Foreign Babes in Beijing
Foreign Babes in Beijing
By Rachel DeWoskin
W.W. Norton $195
When Rachel DeWoskin moved to Beijing in 1994, single, foreign women - 'foreign babes', if you will - were scarce. It was a place where luxury cars were swiftly replacing donkey carts, and where glass skyscrapers mushroomed over tangled hutong alleys. Anything seemed possible - when even a recent college graduate, who spoke almost no Mandarin, could become the star of a Chinese soap opera watched by six hundred million viewers. In Foreign Babes in Beijing, DeWoskin recounts her experiences in the TV show of the same title, and also offers insights into her life as a young, single, American woman living in Beijing. This is an appealing and intelligent memoir about China, told from a refreshing perspective: a woman's.
The daughter of Sinophiles, DeWoskin arrives in Beijing with rudimentary language skills and an overwhelming desire to experience the new China. In the beginning she rides her Flying Pigeon bicycle to her job as a public relations consultant and absorbs the capital's colourful sights.
When, by chance, she's offered a role in a Chinese soap opera, she accepts the part as a lark, hoping the experience will teach her something about Beijing. Soon, she finds herself clothed in skimpy outfits, her hair huge, her face thick with makeup, reciting incomprehensible lines. The author's character, Jiexi, is a dark-haired vixen who falls in love with a Chinese man and seduces him away from his wife and family.
But in the end, she learns to value Chinese culture and becomes a filial daughter-in-law. The drama's dazzlingly packaged moral message was an easy pill to swallow. Foreign Babes in Beijing became a cultural phenomenon and was shown in repeats 12 times.
Despite the show's success, DeWoskin was paid a pittance for her role. She supported herself by working in the Chinese branch of a US public relations firm, hawking everything from washing machines to doughnuts. Her job gave her a window into China's new economy - foreign investments were just beginning to bear fruit - and she recounts regretfully watching western influences envelope Chinese culture.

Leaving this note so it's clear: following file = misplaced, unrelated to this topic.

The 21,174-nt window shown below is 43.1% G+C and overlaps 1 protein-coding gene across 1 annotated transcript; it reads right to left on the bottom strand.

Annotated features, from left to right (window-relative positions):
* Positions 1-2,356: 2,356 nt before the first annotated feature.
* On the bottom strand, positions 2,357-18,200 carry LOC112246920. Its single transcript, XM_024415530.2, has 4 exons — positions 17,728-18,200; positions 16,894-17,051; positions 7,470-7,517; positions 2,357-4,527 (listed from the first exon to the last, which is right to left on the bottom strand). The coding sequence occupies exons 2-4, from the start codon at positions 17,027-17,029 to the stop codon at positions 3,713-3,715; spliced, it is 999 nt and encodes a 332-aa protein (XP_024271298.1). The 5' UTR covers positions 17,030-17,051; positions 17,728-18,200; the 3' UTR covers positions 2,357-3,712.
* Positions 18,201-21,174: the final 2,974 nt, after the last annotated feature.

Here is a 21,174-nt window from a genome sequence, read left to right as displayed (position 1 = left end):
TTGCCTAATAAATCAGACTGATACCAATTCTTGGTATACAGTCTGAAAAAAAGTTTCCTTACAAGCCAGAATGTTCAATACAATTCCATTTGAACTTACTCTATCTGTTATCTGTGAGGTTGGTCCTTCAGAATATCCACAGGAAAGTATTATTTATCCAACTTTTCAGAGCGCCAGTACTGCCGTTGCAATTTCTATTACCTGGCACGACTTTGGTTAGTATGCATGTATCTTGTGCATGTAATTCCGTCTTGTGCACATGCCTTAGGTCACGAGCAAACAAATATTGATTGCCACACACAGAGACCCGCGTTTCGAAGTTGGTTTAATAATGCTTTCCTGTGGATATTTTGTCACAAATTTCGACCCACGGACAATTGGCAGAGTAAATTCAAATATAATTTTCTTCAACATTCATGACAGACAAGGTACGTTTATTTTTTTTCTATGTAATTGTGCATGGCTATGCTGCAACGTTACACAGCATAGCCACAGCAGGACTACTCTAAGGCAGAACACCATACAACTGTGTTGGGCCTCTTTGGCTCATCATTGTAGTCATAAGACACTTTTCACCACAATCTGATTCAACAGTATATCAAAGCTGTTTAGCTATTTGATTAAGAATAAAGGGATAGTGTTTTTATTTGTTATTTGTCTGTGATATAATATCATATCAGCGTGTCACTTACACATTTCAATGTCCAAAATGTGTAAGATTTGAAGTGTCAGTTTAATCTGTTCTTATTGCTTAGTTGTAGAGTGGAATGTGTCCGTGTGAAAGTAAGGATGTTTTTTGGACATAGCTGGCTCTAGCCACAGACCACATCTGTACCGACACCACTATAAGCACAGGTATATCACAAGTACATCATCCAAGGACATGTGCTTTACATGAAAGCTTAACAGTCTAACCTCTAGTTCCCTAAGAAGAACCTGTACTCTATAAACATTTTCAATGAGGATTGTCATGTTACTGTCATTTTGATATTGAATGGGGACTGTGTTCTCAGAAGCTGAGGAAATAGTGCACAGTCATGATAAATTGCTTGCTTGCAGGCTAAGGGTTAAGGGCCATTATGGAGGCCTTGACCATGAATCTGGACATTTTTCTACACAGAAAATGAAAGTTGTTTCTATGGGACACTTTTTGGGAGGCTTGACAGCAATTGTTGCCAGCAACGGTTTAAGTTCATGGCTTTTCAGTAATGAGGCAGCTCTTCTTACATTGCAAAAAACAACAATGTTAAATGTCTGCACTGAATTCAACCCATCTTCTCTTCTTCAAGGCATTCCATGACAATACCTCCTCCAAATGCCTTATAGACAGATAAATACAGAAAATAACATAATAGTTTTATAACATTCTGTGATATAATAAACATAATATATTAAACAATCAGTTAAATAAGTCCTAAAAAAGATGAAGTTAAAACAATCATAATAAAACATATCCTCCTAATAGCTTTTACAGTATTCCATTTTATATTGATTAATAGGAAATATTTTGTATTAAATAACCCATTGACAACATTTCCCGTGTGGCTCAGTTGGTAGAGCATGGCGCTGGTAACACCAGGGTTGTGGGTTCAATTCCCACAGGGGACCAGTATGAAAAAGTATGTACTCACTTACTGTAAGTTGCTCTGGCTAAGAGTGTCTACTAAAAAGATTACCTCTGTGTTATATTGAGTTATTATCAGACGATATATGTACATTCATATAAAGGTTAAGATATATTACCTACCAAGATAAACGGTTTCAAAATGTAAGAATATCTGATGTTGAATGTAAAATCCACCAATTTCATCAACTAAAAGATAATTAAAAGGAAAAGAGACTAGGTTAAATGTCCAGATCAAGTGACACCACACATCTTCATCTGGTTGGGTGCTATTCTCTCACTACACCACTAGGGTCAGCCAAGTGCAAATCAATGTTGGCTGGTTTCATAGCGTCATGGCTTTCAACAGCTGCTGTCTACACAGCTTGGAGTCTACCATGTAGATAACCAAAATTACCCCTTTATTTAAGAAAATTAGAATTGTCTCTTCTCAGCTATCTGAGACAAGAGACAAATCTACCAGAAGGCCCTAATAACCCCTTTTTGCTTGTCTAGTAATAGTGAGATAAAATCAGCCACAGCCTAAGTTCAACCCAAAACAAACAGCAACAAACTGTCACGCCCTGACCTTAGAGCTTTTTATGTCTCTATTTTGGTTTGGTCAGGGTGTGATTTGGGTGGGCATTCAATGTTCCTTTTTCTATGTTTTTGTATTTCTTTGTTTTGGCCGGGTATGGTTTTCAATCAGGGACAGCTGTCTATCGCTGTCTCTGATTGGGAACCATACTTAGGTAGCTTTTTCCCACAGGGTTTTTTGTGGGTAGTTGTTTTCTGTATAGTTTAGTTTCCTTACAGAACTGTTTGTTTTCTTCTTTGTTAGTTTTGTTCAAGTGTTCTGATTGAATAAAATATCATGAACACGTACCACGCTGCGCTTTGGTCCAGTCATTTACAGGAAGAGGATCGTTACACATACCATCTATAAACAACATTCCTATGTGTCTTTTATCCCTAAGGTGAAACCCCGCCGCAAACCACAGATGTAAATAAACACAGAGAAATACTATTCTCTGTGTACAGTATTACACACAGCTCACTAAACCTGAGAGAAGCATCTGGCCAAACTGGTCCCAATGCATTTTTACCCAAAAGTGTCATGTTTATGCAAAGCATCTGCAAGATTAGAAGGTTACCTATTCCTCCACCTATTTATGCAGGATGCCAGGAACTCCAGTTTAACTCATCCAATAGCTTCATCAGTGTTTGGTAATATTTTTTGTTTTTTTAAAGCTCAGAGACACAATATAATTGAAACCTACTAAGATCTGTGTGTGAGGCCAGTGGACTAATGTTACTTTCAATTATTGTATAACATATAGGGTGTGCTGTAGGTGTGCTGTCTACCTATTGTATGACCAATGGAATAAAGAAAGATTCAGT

DeWoskin struggles with mixed emotions about China's modernisation. Although her insights are generally perceptive, they sometimes neglect to consider the ways that China's own history has influenced its contemporary culture.
Sprinkled throughout the book are biographies of 'model babes'. These are portraits of DeWoskin's friends - male and female, Chinese and foreign - who influenced her time in Beijing. There's Anna, a rebellious Chinese woman who dates only western men; Kate, an American who dates only Chinese men; and Zhao Jun, DeWoskin's boyfriend and her complete opposite: a Chinese man who lived as a foreigner in the US. With his perfect teeth and almost perfect English, Zhao introduces her to Chinese slang and cinema, and to the notion of being both 'cynical about patriotism and nostalgically patriotic'.
Questions of patriotism and identity lie at the heart of the book. Although DeWoskin immerses herself in China, living there makes her more attached to the US. She eloquently captures cultural clashes, describing situations both humorous (most Chinese greet her skinniness with surprise, since they believe all Americans are fat), and heartbreaking.
At times, her candid emotions collide bitterly with the guarded expressions of her friends. She can't read the cultural code because she's an outsider. Although her love and admiration for China never cease, DeWoskin is always honest about her frustrations at living in an opaque and sometimes impenetrable society.
After more than five years in Beijing, DeWoskin returns to the US, leaving in the wake of demonstrations against the bombing of the Chinese embassy in Belgrade. In only half a decade, Beijing has changed forever: food stalls had become sleek cafes, grocery stores spread imported cheeses, fast food outlets hawked their greasy wares on every block, and China developed its own weight problem. DeWoskin describes these changes remorsefully, yet perhaps she proclaims modernisation too eagerly. Donkey carts still clatter through Beijing, and society remains conservative in many quarters.
Ultimately, however, DeWoskin wisely focuses on her own story, which she presents delightfully and intelligently. She offers a fresh and clear-eyed portrait of a young woman's strange, shocking and wonderful adventures in modern China.